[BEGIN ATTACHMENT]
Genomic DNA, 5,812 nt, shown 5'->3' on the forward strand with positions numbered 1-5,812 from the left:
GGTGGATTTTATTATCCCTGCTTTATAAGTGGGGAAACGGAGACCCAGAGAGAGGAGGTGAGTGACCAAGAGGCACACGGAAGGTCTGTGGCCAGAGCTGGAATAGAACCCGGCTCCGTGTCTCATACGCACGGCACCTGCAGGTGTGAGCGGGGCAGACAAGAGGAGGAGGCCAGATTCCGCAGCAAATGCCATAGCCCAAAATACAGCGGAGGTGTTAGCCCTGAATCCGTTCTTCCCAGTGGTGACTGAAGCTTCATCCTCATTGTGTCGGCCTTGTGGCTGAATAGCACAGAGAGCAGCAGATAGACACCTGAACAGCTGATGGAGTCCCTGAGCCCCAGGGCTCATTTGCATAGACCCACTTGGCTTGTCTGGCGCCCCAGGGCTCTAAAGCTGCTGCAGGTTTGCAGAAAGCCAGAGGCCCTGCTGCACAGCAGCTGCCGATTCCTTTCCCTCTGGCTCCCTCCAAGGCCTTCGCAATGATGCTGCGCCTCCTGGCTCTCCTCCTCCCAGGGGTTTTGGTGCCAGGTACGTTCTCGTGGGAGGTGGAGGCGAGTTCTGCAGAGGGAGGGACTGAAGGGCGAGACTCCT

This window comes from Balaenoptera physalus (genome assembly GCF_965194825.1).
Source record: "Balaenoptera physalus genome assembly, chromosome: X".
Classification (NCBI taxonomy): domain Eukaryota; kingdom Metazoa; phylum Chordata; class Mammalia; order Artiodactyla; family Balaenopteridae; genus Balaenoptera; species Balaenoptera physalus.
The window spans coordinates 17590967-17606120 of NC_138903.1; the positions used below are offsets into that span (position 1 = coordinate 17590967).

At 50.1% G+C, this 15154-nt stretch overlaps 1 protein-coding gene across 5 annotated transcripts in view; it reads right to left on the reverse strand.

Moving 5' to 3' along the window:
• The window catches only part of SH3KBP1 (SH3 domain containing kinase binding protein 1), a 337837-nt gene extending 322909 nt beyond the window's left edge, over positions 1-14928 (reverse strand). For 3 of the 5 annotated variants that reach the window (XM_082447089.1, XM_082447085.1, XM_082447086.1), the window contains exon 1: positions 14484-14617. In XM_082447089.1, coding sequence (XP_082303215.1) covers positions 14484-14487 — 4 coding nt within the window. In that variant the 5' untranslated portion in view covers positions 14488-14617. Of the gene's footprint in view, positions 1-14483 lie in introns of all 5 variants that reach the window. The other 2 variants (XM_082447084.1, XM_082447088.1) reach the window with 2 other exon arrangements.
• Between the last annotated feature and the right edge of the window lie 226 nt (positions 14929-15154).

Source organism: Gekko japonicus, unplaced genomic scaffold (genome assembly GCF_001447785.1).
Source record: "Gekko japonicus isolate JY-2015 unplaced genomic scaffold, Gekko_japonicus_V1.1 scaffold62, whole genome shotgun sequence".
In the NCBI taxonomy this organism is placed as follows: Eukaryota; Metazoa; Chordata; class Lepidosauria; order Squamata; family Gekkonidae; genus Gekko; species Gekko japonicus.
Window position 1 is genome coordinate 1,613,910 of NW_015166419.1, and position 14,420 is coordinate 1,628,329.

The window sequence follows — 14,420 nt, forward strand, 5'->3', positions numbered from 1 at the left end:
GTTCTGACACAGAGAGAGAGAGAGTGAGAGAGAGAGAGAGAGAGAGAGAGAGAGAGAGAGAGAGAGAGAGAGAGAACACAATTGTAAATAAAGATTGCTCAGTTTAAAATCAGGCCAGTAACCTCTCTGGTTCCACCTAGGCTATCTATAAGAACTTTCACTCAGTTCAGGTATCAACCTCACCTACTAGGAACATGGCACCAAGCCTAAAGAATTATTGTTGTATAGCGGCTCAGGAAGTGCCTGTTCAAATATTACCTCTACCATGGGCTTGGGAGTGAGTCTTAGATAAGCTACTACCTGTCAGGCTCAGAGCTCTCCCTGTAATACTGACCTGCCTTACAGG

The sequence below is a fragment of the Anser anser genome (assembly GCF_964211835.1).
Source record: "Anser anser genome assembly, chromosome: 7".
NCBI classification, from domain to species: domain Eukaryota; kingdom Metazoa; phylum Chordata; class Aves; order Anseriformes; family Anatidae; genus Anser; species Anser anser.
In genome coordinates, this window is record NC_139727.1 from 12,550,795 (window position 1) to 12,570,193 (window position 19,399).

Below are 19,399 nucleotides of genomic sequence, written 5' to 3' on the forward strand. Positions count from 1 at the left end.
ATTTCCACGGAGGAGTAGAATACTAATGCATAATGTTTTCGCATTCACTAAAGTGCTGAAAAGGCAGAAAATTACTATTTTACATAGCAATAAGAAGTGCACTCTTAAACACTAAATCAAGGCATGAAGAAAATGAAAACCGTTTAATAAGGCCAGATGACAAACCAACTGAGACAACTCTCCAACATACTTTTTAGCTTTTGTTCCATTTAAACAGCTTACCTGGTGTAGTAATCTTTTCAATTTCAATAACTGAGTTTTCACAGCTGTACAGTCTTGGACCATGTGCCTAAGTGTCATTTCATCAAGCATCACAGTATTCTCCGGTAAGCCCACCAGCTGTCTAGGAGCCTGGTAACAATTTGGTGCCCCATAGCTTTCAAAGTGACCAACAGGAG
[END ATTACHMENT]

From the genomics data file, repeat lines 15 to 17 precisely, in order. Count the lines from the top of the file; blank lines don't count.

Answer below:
The window sequence follows — 14,420 nt, forward strand, 5'->3', positions numbered from 1 at the left end:
GTTCTGACACAGAGAGAGAGAGAGTGAGAGAGAGAGAGAGAGAGAGAGAGAGAGAGAGAGAGAGAGAGAGAGAGAACACAATTGTAAATAAAGATTGCTCAGTTTAAAATCAGGCCAGTAACCTCTCTGGTTCCACCTAGGCTATCTATAAGAACTTTCACTCAGTTCAGGTATCAACCTCACCTACTAGGAACATGGCACCAAGCCTAAAGAATTATTGTTGTATAGCGGCTCAGGAAGTGCCTGTTCAAATATTACCTCTACCATGGGCTTGGGAGTGAGTCTTAGATAAGCTACTACCTGTCAGGCTCAGAGCTCTCCCTGTAATACTGACCTGCCTTACAGG

The sequence below is a fragment of the Anser anser genome (assembly GCF_964211835.1).